Following our well-tested procedure (for a lengthy description, see e.g. Carretta et al. 2009a,b), effective temperatures Teff for our targets were derived with an average relation between apparent K magnitudes and first-pass temperatures from VK colours and the calibrations of Alonso et al. (1999, 2001). This method permits us to decrease the star-to-star errors in abundances due to uncertainties in temperatures, since magnitudes are less affected by uncertainties than colours. The adopted reddening E(BV) = 0.34 and distance modulus (mM)V = 15.22 are from the Harris (1996) catalogue; the input metallicity [Fe/H] =−1.79 is from Carretta et al. (2009c) and (Harris 1996, web update). Gravities were obtained from apparent magnitudes and distance modulus, assuming the bolometric corrections from Alonso et al. (1999). We adopted a mass of 0.85 M for all stars and Mbol, ⊙ = 4.75 as the bolometric magnitude for the Sun, as in our previous studies.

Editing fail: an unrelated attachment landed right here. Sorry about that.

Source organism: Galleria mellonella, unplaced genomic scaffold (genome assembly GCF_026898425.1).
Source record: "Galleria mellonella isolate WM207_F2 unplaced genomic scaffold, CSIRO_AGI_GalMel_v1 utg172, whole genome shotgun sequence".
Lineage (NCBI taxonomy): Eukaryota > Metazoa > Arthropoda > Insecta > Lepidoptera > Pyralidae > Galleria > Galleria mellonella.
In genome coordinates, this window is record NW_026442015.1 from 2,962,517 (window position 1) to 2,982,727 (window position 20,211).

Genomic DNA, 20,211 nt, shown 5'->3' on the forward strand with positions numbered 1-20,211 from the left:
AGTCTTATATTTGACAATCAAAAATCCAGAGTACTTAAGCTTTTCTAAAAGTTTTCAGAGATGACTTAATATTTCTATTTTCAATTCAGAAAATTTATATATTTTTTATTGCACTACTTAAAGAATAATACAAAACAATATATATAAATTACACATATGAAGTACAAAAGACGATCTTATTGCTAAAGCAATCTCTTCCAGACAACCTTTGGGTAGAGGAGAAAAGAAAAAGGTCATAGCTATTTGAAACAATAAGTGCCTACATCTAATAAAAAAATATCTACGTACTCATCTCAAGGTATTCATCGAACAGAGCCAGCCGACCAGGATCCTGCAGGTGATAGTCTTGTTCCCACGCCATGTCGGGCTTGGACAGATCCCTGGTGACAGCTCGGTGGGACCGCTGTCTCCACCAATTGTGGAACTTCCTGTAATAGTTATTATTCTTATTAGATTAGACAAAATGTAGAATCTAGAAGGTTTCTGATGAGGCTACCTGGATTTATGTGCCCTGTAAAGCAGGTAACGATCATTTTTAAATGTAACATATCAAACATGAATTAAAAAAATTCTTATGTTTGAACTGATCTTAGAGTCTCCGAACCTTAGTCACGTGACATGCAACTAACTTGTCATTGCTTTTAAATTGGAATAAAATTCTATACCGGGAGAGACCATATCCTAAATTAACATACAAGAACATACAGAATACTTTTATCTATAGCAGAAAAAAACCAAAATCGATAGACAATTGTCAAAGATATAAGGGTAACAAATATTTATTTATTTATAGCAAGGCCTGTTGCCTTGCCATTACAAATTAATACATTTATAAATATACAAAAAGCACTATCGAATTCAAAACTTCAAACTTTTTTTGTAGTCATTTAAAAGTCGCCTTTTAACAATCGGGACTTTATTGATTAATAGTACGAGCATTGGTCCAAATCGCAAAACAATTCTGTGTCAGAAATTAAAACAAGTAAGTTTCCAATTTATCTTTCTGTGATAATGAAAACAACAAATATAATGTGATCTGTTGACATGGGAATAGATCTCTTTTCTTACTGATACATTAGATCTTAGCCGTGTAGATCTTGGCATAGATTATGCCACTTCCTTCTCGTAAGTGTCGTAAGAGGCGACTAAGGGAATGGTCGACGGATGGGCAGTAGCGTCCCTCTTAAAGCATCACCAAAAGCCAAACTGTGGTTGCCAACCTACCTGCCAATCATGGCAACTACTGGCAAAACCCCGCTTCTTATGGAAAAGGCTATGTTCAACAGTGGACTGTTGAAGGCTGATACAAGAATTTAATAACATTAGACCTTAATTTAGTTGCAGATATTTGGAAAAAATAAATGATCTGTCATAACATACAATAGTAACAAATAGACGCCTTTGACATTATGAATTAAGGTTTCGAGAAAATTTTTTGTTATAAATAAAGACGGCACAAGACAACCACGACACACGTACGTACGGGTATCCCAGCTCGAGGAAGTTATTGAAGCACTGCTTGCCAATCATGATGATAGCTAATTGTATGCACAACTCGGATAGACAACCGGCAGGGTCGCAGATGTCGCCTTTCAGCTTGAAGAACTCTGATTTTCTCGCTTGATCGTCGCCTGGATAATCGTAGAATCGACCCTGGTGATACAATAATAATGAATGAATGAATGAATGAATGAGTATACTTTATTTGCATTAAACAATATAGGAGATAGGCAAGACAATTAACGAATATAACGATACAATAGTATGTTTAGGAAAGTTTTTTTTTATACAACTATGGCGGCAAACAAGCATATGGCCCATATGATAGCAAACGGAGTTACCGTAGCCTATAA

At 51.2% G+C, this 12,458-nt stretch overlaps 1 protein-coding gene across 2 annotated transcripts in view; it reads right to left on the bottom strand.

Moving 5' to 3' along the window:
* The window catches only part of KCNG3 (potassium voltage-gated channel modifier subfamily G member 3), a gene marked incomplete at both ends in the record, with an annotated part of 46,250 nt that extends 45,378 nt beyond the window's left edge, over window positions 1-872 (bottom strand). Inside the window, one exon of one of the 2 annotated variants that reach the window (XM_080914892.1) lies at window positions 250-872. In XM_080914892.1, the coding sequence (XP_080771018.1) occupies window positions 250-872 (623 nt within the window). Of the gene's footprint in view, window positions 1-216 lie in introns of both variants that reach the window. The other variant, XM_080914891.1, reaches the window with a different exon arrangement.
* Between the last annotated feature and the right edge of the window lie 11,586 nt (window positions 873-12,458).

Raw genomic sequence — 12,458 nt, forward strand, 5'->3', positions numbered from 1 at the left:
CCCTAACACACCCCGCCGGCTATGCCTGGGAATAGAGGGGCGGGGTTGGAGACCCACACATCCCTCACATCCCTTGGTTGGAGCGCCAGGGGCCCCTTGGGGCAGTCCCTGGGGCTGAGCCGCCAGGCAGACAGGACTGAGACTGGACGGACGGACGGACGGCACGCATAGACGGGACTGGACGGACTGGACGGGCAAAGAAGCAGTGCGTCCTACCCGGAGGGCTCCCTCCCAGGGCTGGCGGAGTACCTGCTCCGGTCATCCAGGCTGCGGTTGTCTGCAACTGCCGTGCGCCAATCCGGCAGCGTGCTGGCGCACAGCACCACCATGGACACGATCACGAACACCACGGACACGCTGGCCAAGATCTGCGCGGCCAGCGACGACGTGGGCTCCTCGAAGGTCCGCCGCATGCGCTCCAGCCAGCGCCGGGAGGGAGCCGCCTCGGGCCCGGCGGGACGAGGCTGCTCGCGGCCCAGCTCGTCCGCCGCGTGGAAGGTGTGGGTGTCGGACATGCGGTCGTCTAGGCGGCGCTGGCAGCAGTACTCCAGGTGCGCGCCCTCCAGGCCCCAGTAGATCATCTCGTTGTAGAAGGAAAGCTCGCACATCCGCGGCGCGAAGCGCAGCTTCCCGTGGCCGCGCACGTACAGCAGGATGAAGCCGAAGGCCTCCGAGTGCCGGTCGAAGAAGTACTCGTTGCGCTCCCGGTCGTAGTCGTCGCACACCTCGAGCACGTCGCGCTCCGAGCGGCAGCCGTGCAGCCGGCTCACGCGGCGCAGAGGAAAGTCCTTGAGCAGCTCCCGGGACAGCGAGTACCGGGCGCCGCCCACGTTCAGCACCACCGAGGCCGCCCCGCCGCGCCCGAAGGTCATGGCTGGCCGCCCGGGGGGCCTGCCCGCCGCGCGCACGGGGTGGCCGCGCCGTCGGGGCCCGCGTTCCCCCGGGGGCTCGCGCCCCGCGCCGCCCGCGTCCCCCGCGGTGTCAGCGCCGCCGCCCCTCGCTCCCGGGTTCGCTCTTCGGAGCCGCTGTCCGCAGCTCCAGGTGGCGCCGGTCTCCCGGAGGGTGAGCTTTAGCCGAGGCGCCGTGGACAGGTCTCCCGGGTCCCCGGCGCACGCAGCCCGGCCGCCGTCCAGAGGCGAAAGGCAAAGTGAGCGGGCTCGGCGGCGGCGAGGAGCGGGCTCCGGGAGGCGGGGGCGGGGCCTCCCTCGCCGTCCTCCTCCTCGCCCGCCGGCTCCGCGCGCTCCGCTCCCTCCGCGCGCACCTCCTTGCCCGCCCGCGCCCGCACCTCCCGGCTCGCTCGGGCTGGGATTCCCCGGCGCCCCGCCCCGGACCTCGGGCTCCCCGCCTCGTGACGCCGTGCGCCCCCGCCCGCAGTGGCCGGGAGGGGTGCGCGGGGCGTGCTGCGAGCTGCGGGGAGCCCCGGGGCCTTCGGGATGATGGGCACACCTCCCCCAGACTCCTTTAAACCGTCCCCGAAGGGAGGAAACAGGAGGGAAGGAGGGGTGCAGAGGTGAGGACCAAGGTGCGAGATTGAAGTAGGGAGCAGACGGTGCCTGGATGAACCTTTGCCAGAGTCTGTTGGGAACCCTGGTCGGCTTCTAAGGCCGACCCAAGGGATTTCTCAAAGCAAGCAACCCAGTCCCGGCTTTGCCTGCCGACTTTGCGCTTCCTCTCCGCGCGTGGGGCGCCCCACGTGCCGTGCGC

We measured the equivalent widths (EW) of iron and other elements via the code ROSA (Gratton 1988), adopting a relationship between EW and FWHM (for details, see Bragaglia et al. 2001). We eliminated trends in the relation between abundances from Fe i lines and expected line strength (Magain 1984) to obtain values of the microturbulent velocity vt. Finally, using the above values we interpolated within the Kurucz (1993) grid of model atmospheres (with the option for overshooting on) to derive the final abundances, adopting for each star the model with the appropriate atmospheric parameters and whose abundances matched those derived from Fe i lines. The adopted atmospheric parameters (Teff, log g, [Fe/H], and vt) are presented in Table 3.